"There is no happiness for people at the expense of other people."
Mohammad Anwar el-Sadat was born on December 25, 1918, in Mit Abu al-Kum, 40 miles north of Cairo, Egypt. After graduating from the Cairo Military Academy in 1938, Sadat was stationed at a distant outpost where he met Gamal Abd el-Nasser, beginning a long political association.
During World War II Sadat worked to expel British troops from Egypt. The British arrested and imprisoned him in 1942, but he later escaped. During a second prison stay, Sadat taught himself French and English.
After leaving jail, Sadat renewed contact with Nasser. In the 1950s he was a member of the Free Officers organization that overthrew the Egyptian monarchy in 1952. He became editor of the revolutionary paper al-Gumhuriya in 1953 and also authored several books on the revolution during the late 1950s. Sadat held various high offices, including speaker of the Egyptian Parliament, that led to his serving in the vice presidency (1964-66, 1969-70). He ascended to the Presidency in 1970 following the death of President Gamal Abd el-Nasser.
Sadat’s domestic policies included decentralization and diversification of the economy and relaxation of Egypt’s political structure long before these measures became fashionable in the developing countries. In foreign affairs, Anwar Sadat stood out for his courage and bold diplomacy. He did not hesitate to expel Soviet forces from Egypt in 1972, even as he planned a military campaign to regain control of the Sinai Peninsula from Israel. The Egyptian army achieved a tactical surprise in its attack on the Israeli-held Sinai Peninsula in October 1973, and, although Israel successfully counterattacked, Sadat emerged from the war with greatly enhanced prestige.
After the war, Sadat began to work toward peace in the Middle East. He made a dramatic visit to Israel in 1977, during which he traveled to Jerusalem to place his plan for a peace settlement before the Israeli Knesset. This initiated a series of diplomatic efforts that Sadat continued despite strong opposition from most of the Arab world and the Soviet Union. These efforts were bolstered by the intervention of U.S. President Jimmy Carter, whose active role helped achieve the Camp David Accords between Israel and Egypt. Together with Israeli Prime Minister Menachem Begin, Sadat was awarded the Nobel Prize for Peace in 1978. Their continued political negotiations resulted in the signing on March 26, 1979, of a peace treaty between Egypt and Israel, the first between Israel and any Arab state.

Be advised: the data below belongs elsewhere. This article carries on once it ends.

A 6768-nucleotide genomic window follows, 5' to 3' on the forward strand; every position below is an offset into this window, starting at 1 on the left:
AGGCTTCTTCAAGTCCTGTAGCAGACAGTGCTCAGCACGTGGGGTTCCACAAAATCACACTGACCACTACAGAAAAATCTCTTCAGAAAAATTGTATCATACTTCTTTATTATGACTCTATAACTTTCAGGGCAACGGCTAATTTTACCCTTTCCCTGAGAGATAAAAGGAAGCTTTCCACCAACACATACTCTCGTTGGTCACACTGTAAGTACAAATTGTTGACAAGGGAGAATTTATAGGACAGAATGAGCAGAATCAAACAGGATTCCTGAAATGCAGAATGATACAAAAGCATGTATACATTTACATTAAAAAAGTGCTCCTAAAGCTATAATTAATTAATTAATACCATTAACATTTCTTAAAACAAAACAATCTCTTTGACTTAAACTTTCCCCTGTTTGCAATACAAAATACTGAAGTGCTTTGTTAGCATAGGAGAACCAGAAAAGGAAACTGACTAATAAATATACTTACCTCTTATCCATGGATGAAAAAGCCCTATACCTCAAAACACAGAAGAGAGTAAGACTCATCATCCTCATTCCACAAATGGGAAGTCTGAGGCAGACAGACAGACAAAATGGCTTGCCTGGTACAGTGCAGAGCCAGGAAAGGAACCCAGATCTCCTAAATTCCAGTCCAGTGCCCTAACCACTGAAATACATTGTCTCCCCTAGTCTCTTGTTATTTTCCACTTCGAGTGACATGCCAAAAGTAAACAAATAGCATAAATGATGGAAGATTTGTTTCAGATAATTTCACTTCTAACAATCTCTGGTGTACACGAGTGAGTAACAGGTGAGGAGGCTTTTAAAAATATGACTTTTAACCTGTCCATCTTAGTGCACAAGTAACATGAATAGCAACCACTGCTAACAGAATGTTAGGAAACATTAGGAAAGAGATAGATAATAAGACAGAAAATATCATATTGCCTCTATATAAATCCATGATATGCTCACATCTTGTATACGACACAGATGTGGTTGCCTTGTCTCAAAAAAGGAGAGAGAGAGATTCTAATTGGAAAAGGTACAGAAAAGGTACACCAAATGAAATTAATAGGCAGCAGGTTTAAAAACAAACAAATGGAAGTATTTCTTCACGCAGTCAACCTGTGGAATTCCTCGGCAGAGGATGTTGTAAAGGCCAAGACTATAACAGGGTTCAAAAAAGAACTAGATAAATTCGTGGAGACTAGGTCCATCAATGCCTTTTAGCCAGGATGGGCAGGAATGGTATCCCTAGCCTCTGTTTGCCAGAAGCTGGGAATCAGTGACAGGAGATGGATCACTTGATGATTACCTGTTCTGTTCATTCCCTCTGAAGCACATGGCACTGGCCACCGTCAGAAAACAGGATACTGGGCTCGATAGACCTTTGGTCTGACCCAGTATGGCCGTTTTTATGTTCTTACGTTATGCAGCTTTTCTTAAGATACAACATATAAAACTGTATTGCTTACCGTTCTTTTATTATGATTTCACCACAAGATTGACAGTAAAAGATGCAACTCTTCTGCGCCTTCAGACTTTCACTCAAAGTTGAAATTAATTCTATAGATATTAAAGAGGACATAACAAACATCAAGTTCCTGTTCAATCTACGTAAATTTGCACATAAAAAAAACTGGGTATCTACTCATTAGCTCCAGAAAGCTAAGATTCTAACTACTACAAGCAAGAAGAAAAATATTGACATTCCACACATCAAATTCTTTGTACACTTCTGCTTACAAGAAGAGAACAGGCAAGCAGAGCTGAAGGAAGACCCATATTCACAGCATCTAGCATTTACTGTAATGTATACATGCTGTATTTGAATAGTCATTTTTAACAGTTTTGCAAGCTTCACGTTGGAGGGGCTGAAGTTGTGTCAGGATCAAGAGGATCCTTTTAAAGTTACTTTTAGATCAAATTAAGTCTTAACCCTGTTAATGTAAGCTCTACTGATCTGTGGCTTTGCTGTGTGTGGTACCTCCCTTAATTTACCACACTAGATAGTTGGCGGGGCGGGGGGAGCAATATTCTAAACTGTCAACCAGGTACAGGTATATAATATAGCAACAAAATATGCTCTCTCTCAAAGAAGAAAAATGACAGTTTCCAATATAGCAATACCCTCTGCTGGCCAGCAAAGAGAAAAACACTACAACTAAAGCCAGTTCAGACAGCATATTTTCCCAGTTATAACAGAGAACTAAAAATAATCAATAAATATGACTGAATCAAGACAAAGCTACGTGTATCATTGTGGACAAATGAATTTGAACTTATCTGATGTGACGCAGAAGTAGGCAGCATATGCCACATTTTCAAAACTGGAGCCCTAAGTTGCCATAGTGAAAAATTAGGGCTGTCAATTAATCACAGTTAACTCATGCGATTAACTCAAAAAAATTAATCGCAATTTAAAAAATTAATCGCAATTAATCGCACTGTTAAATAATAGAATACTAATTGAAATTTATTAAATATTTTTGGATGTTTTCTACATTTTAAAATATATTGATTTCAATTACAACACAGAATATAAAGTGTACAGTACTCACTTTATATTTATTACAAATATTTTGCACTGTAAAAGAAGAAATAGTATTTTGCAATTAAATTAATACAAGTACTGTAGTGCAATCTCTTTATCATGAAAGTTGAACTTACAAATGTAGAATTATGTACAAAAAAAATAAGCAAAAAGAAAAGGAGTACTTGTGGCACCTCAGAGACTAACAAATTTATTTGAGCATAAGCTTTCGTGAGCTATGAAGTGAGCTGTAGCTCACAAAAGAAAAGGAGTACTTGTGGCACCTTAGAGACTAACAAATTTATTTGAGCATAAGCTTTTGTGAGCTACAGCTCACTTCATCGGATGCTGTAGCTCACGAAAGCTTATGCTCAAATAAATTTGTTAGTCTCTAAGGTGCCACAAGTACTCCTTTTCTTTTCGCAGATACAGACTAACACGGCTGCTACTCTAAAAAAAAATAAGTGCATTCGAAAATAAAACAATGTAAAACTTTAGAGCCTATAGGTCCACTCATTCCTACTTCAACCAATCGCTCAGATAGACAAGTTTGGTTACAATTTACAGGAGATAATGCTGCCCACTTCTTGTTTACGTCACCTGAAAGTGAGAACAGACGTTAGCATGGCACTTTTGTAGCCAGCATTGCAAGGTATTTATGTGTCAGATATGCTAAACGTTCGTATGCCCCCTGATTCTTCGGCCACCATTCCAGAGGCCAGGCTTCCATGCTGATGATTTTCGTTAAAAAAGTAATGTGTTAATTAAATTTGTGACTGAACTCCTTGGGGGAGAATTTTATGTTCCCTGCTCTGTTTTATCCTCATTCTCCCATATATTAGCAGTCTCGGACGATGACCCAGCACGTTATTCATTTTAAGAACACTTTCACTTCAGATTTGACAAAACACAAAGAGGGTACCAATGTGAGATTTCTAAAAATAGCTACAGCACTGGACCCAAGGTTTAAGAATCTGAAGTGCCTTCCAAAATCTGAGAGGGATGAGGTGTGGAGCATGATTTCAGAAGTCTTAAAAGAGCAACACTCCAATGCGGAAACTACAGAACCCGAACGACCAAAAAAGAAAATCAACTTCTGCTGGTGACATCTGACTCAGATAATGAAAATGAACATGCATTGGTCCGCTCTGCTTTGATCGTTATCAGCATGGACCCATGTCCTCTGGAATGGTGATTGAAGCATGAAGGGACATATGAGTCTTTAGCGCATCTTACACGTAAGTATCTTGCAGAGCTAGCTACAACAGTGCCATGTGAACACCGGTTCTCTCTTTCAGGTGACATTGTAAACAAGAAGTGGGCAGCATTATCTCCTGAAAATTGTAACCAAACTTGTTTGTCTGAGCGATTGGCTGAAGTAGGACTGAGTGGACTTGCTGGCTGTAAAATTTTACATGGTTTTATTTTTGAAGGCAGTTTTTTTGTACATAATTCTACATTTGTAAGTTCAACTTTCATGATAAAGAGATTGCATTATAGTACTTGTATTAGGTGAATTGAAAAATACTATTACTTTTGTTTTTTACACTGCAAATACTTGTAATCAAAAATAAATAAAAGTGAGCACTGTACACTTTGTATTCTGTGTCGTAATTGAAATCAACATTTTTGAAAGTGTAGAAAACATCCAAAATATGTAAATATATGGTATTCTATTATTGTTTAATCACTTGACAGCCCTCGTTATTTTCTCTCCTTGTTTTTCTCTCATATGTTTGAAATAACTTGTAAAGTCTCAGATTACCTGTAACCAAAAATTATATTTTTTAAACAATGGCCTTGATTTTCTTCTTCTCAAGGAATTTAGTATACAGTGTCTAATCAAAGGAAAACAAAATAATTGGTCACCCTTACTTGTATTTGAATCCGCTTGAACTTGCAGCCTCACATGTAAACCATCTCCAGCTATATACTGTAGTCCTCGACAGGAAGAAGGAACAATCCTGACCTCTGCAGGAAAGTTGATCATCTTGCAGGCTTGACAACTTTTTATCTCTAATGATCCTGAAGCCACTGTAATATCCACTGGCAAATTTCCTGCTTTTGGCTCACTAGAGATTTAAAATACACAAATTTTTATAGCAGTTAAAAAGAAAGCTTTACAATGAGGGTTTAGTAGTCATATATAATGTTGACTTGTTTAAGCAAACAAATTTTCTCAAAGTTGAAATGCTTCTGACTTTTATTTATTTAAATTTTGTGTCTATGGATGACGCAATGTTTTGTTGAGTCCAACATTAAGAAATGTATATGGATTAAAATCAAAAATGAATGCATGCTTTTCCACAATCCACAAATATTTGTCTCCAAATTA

Sadat’s opening to the West and the peace treaty with Israel, while lauded by most of the international community, generated opposition and isolated Egypt from the Arab world. Sadat was tragically assassinated by extremists opposed to peace with Israel on October 6, 1981, while reviewing a military parade commemorating the 1973 Arab-Israeli war.
In one of Anwar Sadat's last interviews, a reporter asked, "President Sadat, if you had only three wishes, what would they be?" He answered, "One, peace in the Middle East. Two, peace in the Middle East. Three, peace in the Middle East."
Listen to Generations of Leadership in the Middle East- Twenty-five years after Anwar Sadat's speech to the Israeli Knesset, a look at the changing generations of leadership in the Middle East., on WBUR On Point, November 21, 2002
Sadat's address to the U.S. Congress - November 5, 1972
President Reagan's Remarks on the death of Anwar Sadat, October 6, 1981
Read adress delivered by Anwar el Sadat at the First Afro-Asian people's Solidarity Conference, December 26, 1957